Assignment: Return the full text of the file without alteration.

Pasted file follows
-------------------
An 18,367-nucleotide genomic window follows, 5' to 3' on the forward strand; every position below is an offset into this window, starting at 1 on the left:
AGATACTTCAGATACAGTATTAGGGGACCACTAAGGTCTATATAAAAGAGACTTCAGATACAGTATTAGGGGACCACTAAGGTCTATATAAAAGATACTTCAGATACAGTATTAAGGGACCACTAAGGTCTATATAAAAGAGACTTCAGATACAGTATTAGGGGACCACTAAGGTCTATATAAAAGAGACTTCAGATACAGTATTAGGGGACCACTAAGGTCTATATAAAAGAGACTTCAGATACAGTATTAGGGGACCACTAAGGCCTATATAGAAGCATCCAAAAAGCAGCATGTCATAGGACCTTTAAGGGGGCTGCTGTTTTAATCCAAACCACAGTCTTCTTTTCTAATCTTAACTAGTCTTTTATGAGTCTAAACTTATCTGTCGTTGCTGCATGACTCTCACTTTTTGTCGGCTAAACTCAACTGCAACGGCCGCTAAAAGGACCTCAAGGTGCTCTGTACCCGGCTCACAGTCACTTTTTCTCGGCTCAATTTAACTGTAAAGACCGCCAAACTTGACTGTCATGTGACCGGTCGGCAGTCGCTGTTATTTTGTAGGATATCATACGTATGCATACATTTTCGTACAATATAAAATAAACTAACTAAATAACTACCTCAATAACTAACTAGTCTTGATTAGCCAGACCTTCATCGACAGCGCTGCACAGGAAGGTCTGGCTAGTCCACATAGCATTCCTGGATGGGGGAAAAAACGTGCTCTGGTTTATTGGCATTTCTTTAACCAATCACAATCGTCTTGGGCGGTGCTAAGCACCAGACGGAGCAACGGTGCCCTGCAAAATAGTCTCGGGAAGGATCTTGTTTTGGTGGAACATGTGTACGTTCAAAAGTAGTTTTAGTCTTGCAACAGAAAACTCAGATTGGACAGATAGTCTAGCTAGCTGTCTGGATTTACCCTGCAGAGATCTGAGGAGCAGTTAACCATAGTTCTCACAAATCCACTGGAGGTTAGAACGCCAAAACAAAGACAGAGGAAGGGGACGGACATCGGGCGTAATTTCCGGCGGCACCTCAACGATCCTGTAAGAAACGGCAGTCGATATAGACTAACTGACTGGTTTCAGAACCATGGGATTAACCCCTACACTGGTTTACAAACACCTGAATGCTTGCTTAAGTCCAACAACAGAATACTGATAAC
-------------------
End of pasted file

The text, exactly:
An 18,367-nucleotide genomic window follows, 5' to 3' on the forward strand; every position below is an offset into this window, starting at 1 on the left:
AGATACTTCAGATACAGTATTAGGGGACCACTAAGGTCTATATAAAAGAGACTTCAGATACAGTATTAGGGGACCACTAAGGTCTATATAAAAGATACTTCAGATACAGTATTAAGGGACCACTAAGGTCTATATAAAAGAGACTTCAGATACAGTATTAGGGGACCACTAAGGTCTATATAAAAGAGACTTCAGATACAGTATTAGGGGACCACTAAGGTCTATATAAAAGAGACTTCAGATACAGTATTAGGGGACCACTAAGGCCTATATAGAAGCATCCAAAAAGCAGCATGTCATAGGACCTTTAAGGGGGCTGCTGTTTTAATCCAAACCACAGTCTTCTTTTCTAATCTTAACTAGTCTTTTATGAGTCTAAACTTATCTGTCGTTGCTGCATGACTCTCACTTTTTGTCGGCTAAACTCAACTGCAACGGCCGCTAAAAGGACCTCAAGGTGCTCTGTACCCGGCTCACAGTCACTTTTTCTCGGCTCAATTTAACTGTAAAGACCGCCAAACTTGACTGTCATGTGACCGGTCGGCAGTCGCTGTTATTTTGTAGGATATCATACGTATGCATACATTTTCGTACAATATAAAATAAACTAACTAAATAACTACCTCAATAACTAACTAGTCTTGATTAGCCAGACCTTCATCGACAGCGCTGCACAGGAAGGTCTGGCTAGTCCACATAGCATTCCTGGATGGGGGAAAAAACGTGCTCTGGTTTATTGGCATTTCTTTAACCAATCACAATCGTCTTGGGCGGTGCTAAGCACCAGACGGAGCAACGGTGCCCTGCAAAATAGTCTCGGGAAGGATCTTGTTTTGGTGGAACATGTGTACGTTCAAAAGTAGTTTTAGTCTTGCAACAGAAAACTCAGATTGGACAGATAGTCTAGCTAGCTGTCTGGATTTACCCTGCAGAGATCTGAGGAGCAGTTAACCATAGTTCTCACAAATCCACTGGAGGTTAGAACGCCAAAACAAAGACAGAGGAAGGGGACGGACATCGGGCGTAATTTCCGGCGGCACCTCAACGATCCTGTAAGAAACGGCAGTCGATATAGACTAACTGACTGGTTTCAGAACCATGGGATTAACCCCTACACTGGTTTACAAACACCTGAATGCTTGCTTAAGTCCAACAACAGAATACTGATAAC